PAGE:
With the passage of the Patient Protection and Affordable Care Act (PPACA) in 2010, preventive medicine – services that focus on disease prevention, rather than disease treatment – became a major focus of healthcare and the market for medical diagnostics expanded to meet a growing demand. During the same time, faster and less expensive next-generation DNA sequencing (NGS) and improvements in cloud storage, which facilitated the analysis of sequence data, boosted the development of microbiome-based diagnostics.

Micro-biome Receives Macro-funding from White House Initiative

Over the past year our firm has been reporting on major intellectual property developments and the R&D and commercialization efforts in the microbiome. The importance of this scientific area for bringing new drug therapies to the marketplace has now been given a big shot in the arm by the US government. On Friday, May 13, the White House launched a public-private coalition “to foster the integrated study of microbiomes across different ecosystems.” This expansive R&D effort comes with $121 million of funding from the federal government, with another $100+ million of investments from academia and the private sector.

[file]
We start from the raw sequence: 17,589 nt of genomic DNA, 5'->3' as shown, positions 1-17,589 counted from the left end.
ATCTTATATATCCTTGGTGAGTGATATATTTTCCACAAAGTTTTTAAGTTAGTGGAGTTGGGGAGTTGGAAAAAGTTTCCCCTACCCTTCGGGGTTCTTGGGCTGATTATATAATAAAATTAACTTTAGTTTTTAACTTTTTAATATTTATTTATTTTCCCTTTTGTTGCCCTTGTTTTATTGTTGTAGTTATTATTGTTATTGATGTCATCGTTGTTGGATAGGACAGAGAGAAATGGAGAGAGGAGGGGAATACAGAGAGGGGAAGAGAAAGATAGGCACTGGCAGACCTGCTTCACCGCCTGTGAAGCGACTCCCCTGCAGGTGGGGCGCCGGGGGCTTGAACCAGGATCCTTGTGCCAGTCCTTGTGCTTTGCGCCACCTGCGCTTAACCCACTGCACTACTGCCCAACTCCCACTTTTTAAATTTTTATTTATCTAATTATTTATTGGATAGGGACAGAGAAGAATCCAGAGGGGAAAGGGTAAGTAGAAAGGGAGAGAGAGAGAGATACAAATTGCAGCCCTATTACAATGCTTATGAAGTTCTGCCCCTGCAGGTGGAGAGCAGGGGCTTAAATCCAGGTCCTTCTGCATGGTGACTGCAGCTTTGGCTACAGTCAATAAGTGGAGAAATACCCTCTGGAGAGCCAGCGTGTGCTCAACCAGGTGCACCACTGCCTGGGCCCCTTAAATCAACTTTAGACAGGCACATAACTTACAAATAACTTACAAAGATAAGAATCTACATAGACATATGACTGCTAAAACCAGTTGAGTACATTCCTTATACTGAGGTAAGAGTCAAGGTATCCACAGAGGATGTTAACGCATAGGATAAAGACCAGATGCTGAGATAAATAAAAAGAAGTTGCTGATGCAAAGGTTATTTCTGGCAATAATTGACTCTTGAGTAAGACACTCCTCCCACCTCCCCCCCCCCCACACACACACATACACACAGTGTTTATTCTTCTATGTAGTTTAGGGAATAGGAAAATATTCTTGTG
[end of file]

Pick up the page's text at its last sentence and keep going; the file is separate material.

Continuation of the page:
Trade Secrets Bill Passes Senate in Unanimous Vote

With an 87-0 vote, the Senate approved the Defend Trade Secret Act (DTSA, S. 1890) on Monday. The bill, which was backed by the White House, amends the Economic Espionage Act of 1996 (EEA) to provide recourse for companies that experience trade secret theft.

Currently, the EEA criminalizes trade secret theft, but, according to Senate Finance Committee chair and bill co-sponsor Orrin Hatch (R-UT), relies on an overburdened Department of Justice for enforcement. Moreover, companies seeking redress must contend with a patchwork of variable state laws.

Will Biosimilar Manufacturers Have to Wait? Sandoz Petitions Supreme Court for an Answer

Last week, Sandoz, the generic pharmaceuticals division of Novartis, petitioned the Supreme Court to review a Federal Circuit decision concerning a case involving Zarxio, its biosimilar version of Amgen’s Neupogen. At issue is the court’s interpretation of the Biologics Price Competition and Innovation Act (BPCIA). The BPCIA establishes an alternative pathway for FDA approval of biosimilars and patent-dispute resolution, allowing litigation prior to FDA approval and marketing of biosimilars.